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Are you a maverick?

Many people fear employing people and/or do not enjoy the management of business.

There are lots of theories of business and people management but an interest take on the topic can be found in a company in Brazil. The owner is Ricardo Semleris whose book “Maverick” is thought-provoking and fun.

His book was the all-time best-selling nonfiction book in Brazil’s history.  It has been covered by the news media worldwide and the Harvard School of Business. It tells the story of how he took over from his Dad and turned Semco (the company) upside down and inside out.

At the age of 21 Ricardo  took charge from his Dad after telling him he would do his own thing if he didn’t get 100% control. His Dad agreed and the first thing he did was dismiss the entire executive level. He went on to eliminate nine layers of management and allows employees unprecedented democracy in the workplace.

Ricardo’s objective was to create an environment in which others make decisions. There are no receptionists, no dress code and workers set their own salaries!

He turned an aging corporation into the most revolutionary business success story of its time that defied recession, constant strikes, overwhelming inflation, and more. The key is that workers participate in major decisions and share in 22 percent of the profits.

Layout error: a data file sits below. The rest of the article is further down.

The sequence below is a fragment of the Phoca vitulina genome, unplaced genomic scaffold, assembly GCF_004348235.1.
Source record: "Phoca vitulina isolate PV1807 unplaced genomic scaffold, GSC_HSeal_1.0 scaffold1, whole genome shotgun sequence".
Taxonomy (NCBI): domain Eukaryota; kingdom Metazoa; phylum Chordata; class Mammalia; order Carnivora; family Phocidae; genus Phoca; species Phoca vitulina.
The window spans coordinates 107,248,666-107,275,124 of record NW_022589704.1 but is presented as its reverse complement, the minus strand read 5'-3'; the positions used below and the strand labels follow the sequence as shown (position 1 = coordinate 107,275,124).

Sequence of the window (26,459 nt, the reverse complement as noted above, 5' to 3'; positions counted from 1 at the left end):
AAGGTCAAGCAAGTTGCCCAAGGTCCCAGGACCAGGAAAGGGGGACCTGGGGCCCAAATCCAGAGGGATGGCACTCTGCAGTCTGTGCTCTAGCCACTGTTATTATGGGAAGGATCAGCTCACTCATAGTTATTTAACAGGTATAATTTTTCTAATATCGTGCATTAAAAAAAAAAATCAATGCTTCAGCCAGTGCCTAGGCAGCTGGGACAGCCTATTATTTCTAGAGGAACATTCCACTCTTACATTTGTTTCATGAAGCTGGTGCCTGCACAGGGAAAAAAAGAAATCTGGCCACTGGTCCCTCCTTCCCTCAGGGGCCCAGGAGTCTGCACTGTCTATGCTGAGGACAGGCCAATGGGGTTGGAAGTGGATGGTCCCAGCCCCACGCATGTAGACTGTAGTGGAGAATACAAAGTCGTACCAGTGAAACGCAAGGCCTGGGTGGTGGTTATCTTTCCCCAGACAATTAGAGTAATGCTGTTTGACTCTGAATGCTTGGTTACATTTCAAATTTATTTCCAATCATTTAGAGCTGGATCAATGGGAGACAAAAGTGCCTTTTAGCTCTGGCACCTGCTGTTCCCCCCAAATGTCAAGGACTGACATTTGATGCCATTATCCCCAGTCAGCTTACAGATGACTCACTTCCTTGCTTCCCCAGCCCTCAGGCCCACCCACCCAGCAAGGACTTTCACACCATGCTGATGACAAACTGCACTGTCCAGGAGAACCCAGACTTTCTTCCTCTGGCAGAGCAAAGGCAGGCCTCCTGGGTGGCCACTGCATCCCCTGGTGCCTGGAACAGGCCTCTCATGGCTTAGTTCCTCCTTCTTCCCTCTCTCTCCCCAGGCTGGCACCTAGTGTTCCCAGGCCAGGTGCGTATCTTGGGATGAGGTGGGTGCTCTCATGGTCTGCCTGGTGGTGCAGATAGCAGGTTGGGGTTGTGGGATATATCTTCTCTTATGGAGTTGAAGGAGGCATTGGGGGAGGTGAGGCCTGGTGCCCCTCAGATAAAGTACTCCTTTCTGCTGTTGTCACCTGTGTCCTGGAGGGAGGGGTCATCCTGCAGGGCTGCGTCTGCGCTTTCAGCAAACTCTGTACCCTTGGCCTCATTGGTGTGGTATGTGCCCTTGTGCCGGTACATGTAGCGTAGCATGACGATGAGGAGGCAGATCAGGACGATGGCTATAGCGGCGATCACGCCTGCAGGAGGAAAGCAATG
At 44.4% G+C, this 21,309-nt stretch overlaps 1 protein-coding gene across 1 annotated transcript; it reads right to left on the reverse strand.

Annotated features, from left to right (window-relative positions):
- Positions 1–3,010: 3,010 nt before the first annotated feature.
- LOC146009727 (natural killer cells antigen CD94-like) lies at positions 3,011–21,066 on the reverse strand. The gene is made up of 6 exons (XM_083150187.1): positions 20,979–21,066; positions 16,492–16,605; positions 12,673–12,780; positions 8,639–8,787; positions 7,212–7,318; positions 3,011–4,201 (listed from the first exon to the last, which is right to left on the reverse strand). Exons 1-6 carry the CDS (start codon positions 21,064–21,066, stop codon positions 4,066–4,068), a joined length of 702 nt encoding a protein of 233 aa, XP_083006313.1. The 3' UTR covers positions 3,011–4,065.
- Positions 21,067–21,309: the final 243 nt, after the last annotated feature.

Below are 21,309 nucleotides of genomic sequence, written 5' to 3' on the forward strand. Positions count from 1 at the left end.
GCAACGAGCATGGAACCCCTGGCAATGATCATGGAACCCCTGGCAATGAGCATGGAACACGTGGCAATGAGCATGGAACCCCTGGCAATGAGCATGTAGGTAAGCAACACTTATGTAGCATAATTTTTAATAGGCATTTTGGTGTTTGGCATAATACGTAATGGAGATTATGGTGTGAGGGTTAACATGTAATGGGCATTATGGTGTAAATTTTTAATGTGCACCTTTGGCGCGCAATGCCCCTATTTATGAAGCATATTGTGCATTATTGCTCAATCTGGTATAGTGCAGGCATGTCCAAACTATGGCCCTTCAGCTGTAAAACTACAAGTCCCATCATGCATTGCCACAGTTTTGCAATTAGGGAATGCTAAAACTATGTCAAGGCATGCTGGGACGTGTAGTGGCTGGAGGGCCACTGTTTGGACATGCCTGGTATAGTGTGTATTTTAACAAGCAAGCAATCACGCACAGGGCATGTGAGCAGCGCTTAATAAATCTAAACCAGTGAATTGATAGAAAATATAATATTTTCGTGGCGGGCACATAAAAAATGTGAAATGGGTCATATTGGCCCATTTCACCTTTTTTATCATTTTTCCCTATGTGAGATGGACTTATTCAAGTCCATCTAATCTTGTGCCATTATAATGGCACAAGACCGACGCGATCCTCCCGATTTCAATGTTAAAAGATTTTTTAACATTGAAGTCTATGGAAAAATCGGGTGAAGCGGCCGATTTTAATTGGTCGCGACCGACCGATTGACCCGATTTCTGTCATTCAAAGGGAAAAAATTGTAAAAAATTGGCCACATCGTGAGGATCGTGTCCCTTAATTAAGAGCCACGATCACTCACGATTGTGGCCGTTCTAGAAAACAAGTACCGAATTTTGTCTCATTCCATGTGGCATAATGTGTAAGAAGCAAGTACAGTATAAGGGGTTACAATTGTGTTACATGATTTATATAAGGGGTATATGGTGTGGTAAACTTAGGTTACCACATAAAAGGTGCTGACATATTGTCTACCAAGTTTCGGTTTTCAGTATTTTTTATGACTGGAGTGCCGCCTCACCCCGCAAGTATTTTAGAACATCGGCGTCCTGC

Profits shared are negotiated with workers, who then decide how to split the money. Employees work in clusters or teams and can paint their area how they see fit. Some look like the bad dreams of an interior decorator suffering from food poisoning.

Unions work with management and employees come in when they want to.

Before people are hired  or promoted to leadership positions, they are interviewed and approved by everyone who must work for them. Every six months, managers are reviewed by workers and results are posted for everyone to see. Profit and loss sheets are also posted. All workers are taught how to read financial statements.

Here are a few of the ways he revolutionized Semco:

  • Eliminated the traditional organization chart
  • Let workers set their own hours and pay scale
  • Encouraged workers to learn each other’s jobs
  • Encouraged workers to suggest changes in any department
  • Shared all company financial information openly
  • Limited all memos including marketing reports to one page in length
  • Allowed workers to review their supervisors performance
  • Accepted strikes as normal, vowed to maintain all benefits, and to never fire anyone during or after a strike

 

Could you use any ideas or a new approach in your business?